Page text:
Oh. Those coins were pre-1933 $5, $10 and $20 gold pieces. The gold alone in them is worth in the neighborhood of $2 million. Did I mention that many of them were in Mint State? Yeah, lots of 'em.
The entire "Saddle Ridge Hoard" is estimated to have a market value of $10 million.
When I first heard of this story, my first thought was, "Why do I know about this? Why does anybody know about this?"
Apparently, this husband and wife decided to do, "the right thing" and publicize their find. While their names have not - so far - been disclosed, the fact that their find is now public, is going to cost them dearly.
I've seen estimates that these folks might be looking at a liability in the neighborhood of $5 million between state and federal taxes.
For what? What did any government bureaucrat do to earn a single dime from this find? Not a damned thing.
What this really does is drive home the point about who really owns property in this country. In case you're unclear on the concept, it ain't you. If the state wants what you've got, they'll just take it - one way or another.
But wait, there's more! It now seems that over a hundred years ago, this gold may have been stolen from the San Francisco mint. I can guaran-damn-tee you, the feds, state and heirs of the guy who stole the coins are going to work their damnedest to sell that point.
According to U.S. Treasure Trove Laws, the whole collection could be taken away and given to descendants of the person who originally put it in the ground or even given to the state.
It would be impossible to prove a chain of ownership with these coins, unless there were some sort of note in the cans saying that the guy stole them. Otherwise, the very nature of all minted coins - every one looks exactly like the one made before it and after it - would make it impossible to conclusively prove these coins were the ones stolen.
Still, put together a jury of soft-headed "peers" and you can kiss your hoard good-bye. For God's sake, we're in the proverbial belly of the liberal beast. This area spawned Pelosi, Feinstein, and Boxer. People in these parts love giving their lives away to the state.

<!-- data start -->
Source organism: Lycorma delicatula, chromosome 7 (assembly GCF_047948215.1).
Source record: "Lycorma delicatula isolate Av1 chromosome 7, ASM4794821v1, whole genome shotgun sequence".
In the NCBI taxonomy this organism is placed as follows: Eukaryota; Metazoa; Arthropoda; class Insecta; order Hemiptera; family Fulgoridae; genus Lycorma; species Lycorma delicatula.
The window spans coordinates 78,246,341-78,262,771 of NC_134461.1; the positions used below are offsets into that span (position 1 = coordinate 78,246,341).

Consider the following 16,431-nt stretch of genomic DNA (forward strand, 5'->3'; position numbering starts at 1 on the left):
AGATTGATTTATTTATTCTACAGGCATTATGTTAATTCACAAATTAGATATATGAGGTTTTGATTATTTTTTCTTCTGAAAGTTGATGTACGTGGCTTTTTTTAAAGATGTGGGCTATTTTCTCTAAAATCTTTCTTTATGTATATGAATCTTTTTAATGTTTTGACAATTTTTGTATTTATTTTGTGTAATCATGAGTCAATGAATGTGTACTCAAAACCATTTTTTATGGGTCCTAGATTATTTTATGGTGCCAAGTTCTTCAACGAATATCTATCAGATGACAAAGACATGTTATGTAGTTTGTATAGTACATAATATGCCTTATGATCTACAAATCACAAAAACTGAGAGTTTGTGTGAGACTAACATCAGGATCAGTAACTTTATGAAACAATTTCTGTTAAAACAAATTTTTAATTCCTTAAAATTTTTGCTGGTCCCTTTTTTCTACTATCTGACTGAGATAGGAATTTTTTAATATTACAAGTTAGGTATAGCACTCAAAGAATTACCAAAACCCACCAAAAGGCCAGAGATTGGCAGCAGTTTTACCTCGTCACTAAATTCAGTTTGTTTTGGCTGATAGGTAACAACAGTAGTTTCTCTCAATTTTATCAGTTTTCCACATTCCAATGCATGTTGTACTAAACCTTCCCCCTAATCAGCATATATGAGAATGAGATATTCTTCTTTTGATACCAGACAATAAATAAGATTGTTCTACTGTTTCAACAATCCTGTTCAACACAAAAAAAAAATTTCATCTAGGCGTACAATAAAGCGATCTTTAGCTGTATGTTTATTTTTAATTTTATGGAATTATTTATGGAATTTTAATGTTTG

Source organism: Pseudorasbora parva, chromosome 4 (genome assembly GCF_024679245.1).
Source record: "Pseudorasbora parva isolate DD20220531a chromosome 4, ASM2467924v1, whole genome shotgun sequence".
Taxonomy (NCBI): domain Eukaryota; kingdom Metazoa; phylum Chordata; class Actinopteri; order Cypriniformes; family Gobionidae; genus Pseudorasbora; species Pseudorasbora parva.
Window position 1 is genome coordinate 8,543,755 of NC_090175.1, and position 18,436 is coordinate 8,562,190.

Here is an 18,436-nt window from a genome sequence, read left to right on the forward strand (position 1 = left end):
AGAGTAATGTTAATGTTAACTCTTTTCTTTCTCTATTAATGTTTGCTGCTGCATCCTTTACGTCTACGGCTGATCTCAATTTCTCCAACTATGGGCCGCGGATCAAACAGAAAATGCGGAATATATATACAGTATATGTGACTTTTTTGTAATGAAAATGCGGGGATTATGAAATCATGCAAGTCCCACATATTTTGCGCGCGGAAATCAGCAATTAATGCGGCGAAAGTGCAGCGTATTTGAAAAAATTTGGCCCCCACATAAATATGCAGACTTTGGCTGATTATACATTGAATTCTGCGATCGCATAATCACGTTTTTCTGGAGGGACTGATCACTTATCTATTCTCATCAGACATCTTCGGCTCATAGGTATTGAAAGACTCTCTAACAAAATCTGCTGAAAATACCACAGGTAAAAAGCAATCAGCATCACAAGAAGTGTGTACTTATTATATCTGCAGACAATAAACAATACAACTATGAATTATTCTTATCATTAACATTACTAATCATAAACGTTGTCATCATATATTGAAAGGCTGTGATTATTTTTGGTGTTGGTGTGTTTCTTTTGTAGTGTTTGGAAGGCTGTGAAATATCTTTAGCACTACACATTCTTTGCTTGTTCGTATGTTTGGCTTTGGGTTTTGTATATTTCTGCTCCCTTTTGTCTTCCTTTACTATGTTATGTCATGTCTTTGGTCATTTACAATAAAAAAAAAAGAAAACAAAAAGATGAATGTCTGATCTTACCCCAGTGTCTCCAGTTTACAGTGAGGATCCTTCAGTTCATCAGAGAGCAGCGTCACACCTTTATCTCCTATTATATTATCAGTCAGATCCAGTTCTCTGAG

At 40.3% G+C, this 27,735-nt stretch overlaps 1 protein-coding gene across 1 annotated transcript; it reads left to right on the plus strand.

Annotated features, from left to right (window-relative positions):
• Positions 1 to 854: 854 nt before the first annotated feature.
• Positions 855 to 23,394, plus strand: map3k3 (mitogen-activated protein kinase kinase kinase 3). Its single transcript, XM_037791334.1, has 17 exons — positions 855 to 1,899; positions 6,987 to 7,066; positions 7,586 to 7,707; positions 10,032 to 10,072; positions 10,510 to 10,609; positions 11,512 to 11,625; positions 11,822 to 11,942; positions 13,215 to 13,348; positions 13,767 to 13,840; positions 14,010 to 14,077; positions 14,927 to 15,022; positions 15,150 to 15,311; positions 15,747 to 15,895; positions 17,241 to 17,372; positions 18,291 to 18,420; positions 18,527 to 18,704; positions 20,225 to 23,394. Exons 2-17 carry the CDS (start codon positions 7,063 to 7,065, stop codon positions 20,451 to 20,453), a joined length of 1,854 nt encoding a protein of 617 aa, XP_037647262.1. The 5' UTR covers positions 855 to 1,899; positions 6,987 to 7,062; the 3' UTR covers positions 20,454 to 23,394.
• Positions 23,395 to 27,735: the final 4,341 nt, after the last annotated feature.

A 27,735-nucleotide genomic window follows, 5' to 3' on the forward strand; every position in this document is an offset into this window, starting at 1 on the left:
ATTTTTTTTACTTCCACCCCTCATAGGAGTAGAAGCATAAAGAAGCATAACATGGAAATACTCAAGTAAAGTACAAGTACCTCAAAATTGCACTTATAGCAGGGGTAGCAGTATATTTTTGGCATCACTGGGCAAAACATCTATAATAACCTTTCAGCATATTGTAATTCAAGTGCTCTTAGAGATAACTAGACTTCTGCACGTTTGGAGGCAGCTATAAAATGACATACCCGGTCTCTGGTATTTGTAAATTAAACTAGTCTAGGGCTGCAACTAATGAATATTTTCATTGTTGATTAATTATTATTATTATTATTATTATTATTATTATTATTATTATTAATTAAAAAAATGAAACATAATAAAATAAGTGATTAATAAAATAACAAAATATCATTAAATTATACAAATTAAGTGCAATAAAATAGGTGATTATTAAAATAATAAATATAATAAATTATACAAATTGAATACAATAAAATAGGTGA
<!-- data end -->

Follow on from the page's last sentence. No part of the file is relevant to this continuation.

So, what have we learned from this little lesson?
Like we often say, "You don't own it unless you can hold it". BUT, if you own it, and they know about it, they can take it. The fewer people that know what you own, the less likely someone with a badge and a gun are going to come take it away.
Love thy neighbor, but keep him at arm's length. If things get desperate enough, he'll come looking with a gun as well.
What do you have that some agency or neighbor might want someday?
- Real estate
- A bank account
- A retirement account
All of the other items are tangible assets that can be possessed without anyone else knowing about it. No one but you. You're responsible for their safe keeping, but that's one of the prices you pay for freedom.
It is becoming increasingly difficult to "spend" the first 3 items, so pre-planning their use is paramount. Act quickly or rashly, and your hard work can all be unraveled.
Never keep all of your assets in a single geographic location. That's just begging to have them taken.
As we say up top, Audentes fortuna juvat - Fortune favors the bold...
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Copyright 2014 Bison Risk Management Associates. All rights reserved. Please note that in addition to owning Bison Risk Management, Chief Instructor is also a partner in a precious metals business. You are encouraged to repost this information so long as it is credited to Bison Risk Management Associates. www.BisonRMA.com